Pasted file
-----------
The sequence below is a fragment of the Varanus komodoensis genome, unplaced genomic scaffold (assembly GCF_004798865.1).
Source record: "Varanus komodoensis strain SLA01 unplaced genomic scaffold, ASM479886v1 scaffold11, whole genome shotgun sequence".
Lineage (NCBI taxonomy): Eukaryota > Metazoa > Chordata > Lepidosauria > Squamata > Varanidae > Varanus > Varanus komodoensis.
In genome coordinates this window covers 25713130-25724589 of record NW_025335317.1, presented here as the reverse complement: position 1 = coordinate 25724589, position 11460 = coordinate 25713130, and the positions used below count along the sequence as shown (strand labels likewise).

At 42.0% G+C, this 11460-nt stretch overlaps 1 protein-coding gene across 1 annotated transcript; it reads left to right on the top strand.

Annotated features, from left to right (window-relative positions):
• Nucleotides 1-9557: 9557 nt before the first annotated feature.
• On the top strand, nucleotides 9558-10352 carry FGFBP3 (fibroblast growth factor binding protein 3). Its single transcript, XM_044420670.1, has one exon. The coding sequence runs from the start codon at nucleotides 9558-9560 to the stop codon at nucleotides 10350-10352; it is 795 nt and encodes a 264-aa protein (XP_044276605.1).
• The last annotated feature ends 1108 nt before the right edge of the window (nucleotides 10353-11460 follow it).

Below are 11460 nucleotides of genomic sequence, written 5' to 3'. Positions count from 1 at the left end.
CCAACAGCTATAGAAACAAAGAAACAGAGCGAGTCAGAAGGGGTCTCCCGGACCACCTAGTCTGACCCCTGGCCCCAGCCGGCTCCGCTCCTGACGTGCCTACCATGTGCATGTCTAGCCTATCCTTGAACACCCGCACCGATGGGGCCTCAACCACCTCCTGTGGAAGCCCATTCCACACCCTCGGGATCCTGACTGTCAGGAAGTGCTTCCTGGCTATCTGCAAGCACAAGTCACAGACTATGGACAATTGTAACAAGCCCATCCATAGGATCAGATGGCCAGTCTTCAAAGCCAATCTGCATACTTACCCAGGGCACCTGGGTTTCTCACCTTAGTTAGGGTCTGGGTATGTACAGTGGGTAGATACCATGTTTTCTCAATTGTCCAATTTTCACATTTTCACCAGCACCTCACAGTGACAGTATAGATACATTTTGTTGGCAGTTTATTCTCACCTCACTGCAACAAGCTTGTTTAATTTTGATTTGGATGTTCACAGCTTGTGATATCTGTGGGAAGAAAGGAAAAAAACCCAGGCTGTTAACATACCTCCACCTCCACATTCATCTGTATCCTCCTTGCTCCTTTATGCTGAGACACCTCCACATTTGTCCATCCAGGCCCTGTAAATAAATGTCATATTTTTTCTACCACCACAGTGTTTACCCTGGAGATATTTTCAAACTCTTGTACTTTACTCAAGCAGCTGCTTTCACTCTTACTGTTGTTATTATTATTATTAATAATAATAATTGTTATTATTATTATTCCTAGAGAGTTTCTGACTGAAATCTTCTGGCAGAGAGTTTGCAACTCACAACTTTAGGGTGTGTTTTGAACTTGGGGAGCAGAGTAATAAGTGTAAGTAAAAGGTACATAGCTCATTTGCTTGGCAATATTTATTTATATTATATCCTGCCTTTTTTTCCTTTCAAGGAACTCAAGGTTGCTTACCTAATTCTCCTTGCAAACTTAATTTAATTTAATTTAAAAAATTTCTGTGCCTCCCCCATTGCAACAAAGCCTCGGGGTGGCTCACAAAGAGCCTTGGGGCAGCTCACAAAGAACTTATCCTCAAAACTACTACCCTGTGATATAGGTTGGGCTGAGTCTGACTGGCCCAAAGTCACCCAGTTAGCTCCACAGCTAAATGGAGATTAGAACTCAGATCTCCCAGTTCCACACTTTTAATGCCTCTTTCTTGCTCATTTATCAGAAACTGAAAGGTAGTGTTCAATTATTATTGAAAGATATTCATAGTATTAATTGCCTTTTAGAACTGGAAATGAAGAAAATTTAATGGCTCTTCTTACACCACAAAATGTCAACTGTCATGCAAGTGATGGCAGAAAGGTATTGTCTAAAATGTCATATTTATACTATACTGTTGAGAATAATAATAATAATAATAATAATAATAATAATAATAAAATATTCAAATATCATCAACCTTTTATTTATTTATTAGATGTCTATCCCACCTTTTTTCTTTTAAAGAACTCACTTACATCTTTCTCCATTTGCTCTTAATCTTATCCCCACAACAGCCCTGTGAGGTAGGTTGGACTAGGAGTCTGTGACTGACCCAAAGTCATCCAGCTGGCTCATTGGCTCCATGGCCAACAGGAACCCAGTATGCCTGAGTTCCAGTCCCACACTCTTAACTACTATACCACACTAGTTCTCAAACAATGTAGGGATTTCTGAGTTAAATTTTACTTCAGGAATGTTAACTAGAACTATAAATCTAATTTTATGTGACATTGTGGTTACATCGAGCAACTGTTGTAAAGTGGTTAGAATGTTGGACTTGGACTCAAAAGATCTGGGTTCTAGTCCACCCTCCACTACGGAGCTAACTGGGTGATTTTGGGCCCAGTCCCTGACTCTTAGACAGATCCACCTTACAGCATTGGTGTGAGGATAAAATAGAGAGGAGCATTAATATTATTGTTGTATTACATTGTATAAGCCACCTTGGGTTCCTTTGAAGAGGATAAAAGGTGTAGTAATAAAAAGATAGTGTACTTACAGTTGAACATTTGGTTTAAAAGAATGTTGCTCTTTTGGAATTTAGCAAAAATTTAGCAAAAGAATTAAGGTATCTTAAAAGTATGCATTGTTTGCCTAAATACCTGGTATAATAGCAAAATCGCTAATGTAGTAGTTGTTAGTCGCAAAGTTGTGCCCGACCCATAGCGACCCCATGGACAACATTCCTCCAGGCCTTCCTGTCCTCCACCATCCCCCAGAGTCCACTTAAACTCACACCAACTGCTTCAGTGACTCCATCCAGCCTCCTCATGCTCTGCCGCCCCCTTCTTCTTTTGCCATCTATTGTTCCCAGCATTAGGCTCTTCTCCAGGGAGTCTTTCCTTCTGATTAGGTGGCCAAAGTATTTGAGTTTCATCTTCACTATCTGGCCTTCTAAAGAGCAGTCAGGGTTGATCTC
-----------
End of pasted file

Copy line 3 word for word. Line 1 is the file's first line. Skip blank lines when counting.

Lineage (NCBI taxonomy): Eukaryota > Metazoa > Chordata > Lepidosauria > Squamata > Varanidae > Varanus > Varanus komodoensis.